The case of A v The United Kingdom [2002] ECHR 811 is a crucial case that assessed the balance between parliamentary privilege and individual rights under the European Convention on Human Rights. This case summary will present the legal principle, the facts, and the judgment of the case as well as its significance on the development of the law and answers to most common exam questions. 

  • In the case of A v The United Kingdom [2002] ECHR 811, [2003] 36 EHRR 51, 13 BHRC 623, it was found that Parliamentary privilege has compatibility with the European Convention on Human Rights, specifically Article 6 which refers to the right to a fair hearing.

Facts of the Case A v The United Kingdom

  • The social housing association provided accommodation to C where C experiences racism.
  • The association then moved C to an alternative accommodation in 1994.
  • Two years later D, the local MP, began a debate in Parliament on municipal ousting policy during which the MP made references to both C and C’s family, describing C as a “neighbour from hell.”
  • D made accusatory statements against C by stating that C engaged in criminal activities.
  • C denies the allegations raised by D for which D failed to communicate with C and also didn’t verify the truthfulness of D’s comments against C.
  • The press began to mention C’s name and address and portrayed C in the same light as D did.
  • As a result, C faced bullying and harassment in the form of hate letters and public abuse by strangers.


  • Is there a clash between parliamentary privilege and the right to a fair hearing and private life?

Held by the European Court of Human Rights

  • The need to protect free speech in Parliament for MPs, which is the embodiment of parliamentary privilege, can legitimately justify the restrictions on Convention rights in Articles 6, 1, 8, 13 and 14.

Judge Costa

  • The judge found no infringement of C’s Convention rights and upholds parliamentary privilege above an individual’s invasion of private life.
  • “The absolute nature of the immunity enjoyed by members of Parliament in respect of their statements serves an interest that is so important as to justify the denial of access to a court to seek redress.”
  • “Irrespective of the seriousness of the interference with the applicant’s private and family life as a result of the speech by a member of Parliament, her rights under Article 6, 1 and Article 8 of the Convention were not infringed.”

Significance of A v The United Kingdom

The decision in A v The United Kingdom significantly impacted the interpretation and application of human rights laws, particularly concerning the scope of parliamentary privilege. By upholding the absolute nature of parliamentary immunity, the European Court of Human Rights reinforced the principle that the free speech of Members of Parliament, as an expression of parliamentary privilege, is a fundamental component of legislative freedom and democracy. This case serves as a crucial reference for evaluating the limits of legislative protections and their implications on individual rights, establishing a precedent that parliamentary speech, regardless of its impact on individuals, is protected from judicial scrutiny to preserve democratic discourse.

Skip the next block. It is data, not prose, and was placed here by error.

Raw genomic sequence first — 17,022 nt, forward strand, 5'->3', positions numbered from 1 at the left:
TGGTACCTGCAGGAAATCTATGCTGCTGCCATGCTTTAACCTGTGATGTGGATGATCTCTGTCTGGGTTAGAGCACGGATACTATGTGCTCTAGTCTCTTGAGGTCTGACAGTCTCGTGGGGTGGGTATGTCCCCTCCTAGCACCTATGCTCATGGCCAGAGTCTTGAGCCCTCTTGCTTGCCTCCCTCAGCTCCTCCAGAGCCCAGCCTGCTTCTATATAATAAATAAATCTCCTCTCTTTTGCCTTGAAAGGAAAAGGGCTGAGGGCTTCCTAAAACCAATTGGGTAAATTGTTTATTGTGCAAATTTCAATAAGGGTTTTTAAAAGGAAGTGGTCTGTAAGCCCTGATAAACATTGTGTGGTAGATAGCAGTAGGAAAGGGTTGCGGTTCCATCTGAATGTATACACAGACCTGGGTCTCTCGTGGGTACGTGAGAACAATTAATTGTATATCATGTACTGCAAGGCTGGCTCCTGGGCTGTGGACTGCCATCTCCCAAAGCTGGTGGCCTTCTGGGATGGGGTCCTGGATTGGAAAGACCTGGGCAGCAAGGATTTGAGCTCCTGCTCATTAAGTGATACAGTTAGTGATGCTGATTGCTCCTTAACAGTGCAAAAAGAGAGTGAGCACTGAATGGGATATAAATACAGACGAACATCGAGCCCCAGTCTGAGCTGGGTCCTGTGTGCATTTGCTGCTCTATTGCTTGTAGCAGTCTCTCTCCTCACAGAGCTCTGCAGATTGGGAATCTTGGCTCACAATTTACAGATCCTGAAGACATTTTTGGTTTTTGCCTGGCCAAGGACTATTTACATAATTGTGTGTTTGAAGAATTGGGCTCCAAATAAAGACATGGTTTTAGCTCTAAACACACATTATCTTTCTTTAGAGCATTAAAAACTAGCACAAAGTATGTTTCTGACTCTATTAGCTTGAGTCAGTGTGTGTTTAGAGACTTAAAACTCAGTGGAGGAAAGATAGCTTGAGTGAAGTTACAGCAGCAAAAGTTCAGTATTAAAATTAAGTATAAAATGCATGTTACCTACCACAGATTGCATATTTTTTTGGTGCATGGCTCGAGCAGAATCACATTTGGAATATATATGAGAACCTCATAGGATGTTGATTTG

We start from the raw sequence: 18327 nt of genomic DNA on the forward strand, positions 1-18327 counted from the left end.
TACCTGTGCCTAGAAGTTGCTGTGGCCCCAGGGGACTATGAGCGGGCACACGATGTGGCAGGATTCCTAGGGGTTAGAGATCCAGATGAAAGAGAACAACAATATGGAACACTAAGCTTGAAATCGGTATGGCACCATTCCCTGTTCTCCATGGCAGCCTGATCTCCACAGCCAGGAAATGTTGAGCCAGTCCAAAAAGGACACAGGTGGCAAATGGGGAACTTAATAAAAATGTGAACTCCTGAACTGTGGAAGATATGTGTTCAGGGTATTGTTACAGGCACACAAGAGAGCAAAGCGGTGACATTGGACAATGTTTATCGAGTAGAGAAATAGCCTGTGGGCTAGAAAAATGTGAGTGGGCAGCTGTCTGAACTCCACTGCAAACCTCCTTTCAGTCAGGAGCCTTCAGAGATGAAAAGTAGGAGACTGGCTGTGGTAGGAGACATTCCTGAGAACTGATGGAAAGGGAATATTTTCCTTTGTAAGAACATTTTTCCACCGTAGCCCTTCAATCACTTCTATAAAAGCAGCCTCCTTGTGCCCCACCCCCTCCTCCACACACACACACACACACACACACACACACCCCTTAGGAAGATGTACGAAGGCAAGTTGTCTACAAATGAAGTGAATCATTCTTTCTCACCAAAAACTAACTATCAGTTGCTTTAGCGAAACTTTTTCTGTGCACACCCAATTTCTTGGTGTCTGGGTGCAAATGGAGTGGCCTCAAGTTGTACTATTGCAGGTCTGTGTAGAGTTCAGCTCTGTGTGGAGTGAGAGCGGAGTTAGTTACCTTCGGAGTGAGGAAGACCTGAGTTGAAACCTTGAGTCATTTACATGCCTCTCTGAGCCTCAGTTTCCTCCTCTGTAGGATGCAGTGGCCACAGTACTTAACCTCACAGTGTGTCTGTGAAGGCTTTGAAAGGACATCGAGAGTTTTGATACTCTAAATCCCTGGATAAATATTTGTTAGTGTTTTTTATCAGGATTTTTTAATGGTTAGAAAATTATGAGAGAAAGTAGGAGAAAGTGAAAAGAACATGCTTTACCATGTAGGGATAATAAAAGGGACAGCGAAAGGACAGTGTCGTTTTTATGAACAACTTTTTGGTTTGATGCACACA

Exam Questions and Answers

Below, you will find answers to the most common exam questions based on this case:

How might this ruling influence the behaviour of MPs in their parliamentary contributions, particularly when discussing identifiable individuals?

The ruling may deter MPs from openly discussing sensitive issues involving identifiable individuals in parliamentary sessions. However, it also reaffirms the need for MPs to express concerns freely, possibly leading to more careful phrasing to avoid legal repercussions while still engaging in robust debate.

What reforms could be proposed to ensure a balance between necessary parliamentary privilege and the protection of individual rights?

To balance parliamentary privilege with individual rights, reforms could include introducing clearer guidelines on what constitutes abuse of privilege and establishing a mechanism for reviewing potentially harmful statements without undermining legislative immunity.

How does the protection of parliamentary speech in the UK compare with similar privileges in other democratic systems, and what lessons can be learned from these comparisons?

In other democracies like the USA, parliamentary immunity also broadly protects legislators, but the balance between free speech and individual rights varies. Lessons from such systems could guide the UK in refining the scope of parliamentary privilege to better protect individuals without stifling democratic debate.

Editor’s Notes

It is interesting to see the court’s approach towards the scope of parliamentary privilege, despite the defamatory statements, bullying and harassment experienced by C. an argument to support the decision of the court is that D’s statements were mere opinions as opposed to fact, therefore his statements could be classed as misinformation. However, it can also be argued that given the press manipulated the statements which resulted in further consequence for C could mean that C deserved to receive some form of damages, which was discussed by Judge Loucaide in their dissenting opinion.